June Panhandle Weather Summary

June 2016 was fairly typical for the Florida Panhandle with much warmer temperatures and scattered afternoon thunderstorms with highly variable rainfall.  In the graphic above you can see the hot pink areas that received more than 10″ and dark red regions that received more than 8″ in June.  In contrast the beige areas received less …

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Permanent link to this article: http://leon.ifas.ufl.edu/newsletters/2016/07/15/june-panhandle-weather-summary/

Wiswall to be Keynote Speaker at the Panhandle Fruit and Vegetable Conference

Richard Wiswall Author: Jose Perez, UF/IFAS Small Farms Extension Coordinator Richard Wiswall has been a farmer for 35 years. He runs Cate Farm, a certified organic farm in Vermont  and is author of “The Organic Farmer’s Business Handbook.”  Richard’s experience as a farmer is sure to resonate with all farmers who strive to manage their …

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Permanent link to this article: http://leon.ifas.ufl.edu/newsletters/2016/07/01/wiswall-to-be-keynote-speaker-at-the-panhandle-fruit-and-vegetable-conference/

Panhandle Cotton Insect Situation

Early squaring cotton. Photo by Mike Donahoe Tarnished plant bug. Photo credit: Russ Ottens, University of Georgia, Bugwood.org Cotton throughout the area is squaring heavily and most of our oldest cotton is probably a week away from first bloom. There are reports of some fields being treated for tarnished plant bugs feeding on pinhead squares. …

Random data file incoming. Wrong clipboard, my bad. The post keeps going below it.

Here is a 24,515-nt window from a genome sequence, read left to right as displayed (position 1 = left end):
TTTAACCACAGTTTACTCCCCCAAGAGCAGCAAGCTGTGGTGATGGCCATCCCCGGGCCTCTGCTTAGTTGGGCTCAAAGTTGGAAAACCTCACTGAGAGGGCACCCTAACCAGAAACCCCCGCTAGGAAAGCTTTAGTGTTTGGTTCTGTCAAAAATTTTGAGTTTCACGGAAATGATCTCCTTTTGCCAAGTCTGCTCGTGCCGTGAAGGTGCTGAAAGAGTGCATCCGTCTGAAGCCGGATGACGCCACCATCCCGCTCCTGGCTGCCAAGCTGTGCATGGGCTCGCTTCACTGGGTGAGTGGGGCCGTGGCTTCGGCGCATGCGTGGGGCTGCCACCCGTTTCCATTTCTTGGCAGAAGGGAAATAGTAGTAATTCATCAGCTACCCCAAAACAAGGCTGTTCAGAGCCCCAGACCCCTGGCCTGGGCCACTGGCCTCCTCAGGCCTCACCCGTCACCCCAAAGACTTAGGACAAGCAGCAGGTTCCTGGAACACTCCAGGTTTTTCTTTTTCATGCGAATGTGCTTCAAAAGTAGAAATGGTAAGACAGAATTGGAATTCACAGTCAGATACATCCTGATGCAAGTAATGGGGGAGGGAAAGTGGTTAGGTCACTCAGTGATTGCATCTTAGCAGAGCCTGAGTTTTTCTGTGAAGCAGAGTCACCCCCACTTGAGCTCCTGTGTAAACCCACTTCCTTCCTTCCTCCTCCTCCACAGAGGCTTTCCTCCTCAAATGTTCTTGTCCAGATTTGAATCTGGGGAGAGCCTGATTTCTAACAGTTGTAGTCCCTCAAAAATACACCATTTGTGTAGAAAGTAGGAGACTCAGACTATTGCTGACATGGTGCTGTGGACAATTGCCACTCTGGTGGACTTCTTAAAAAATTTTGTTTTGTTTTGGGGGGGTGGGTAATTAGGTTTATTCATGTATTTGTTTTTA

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Permanent link to this article: http://leon.ifas.ufl.edu/newsletters/2016/06/24/panhandle-cotton-insect-situation/

Nature Tourism in the Panhandle – the Intracoastal Waterway (ICW) – 30A in Walton County

The “Prayer of the Woods” is an attitude that many in this part of the panhandle try to live. Photos: Molly O’Connor 30A in south Walton County is a special place. Undiscovered for years, then developed… but developed more sustainably than most coastal panhandle communities – this area has now become a go-to destination for …

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Permanent link to this article: http://leon.ifas.ufl.edu/newsletters/2016/06/17/nature-tourism-in-the-panhandle-the-intracoastal-waterway-icw-30a-in-walton-county/

Zoysiagrass Becoming More Popular in the Panhandle

If you’ve been researching lawn grass options recently, you’ve probably come across a not so traditional variety known as zoysiagrass. There’s no mystery why zoysiagrass has become a hit with lawn enthusiasts in the Panhandle. This variety is a great choice for coastal, warm weather climates. However, there are always management practices that need to …

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Permanent link to this article: http://leon.ifas.ufl.edu/newsletters/2016/06/14/zoysiagrass-becoming-more-popular-in-the-panhandle/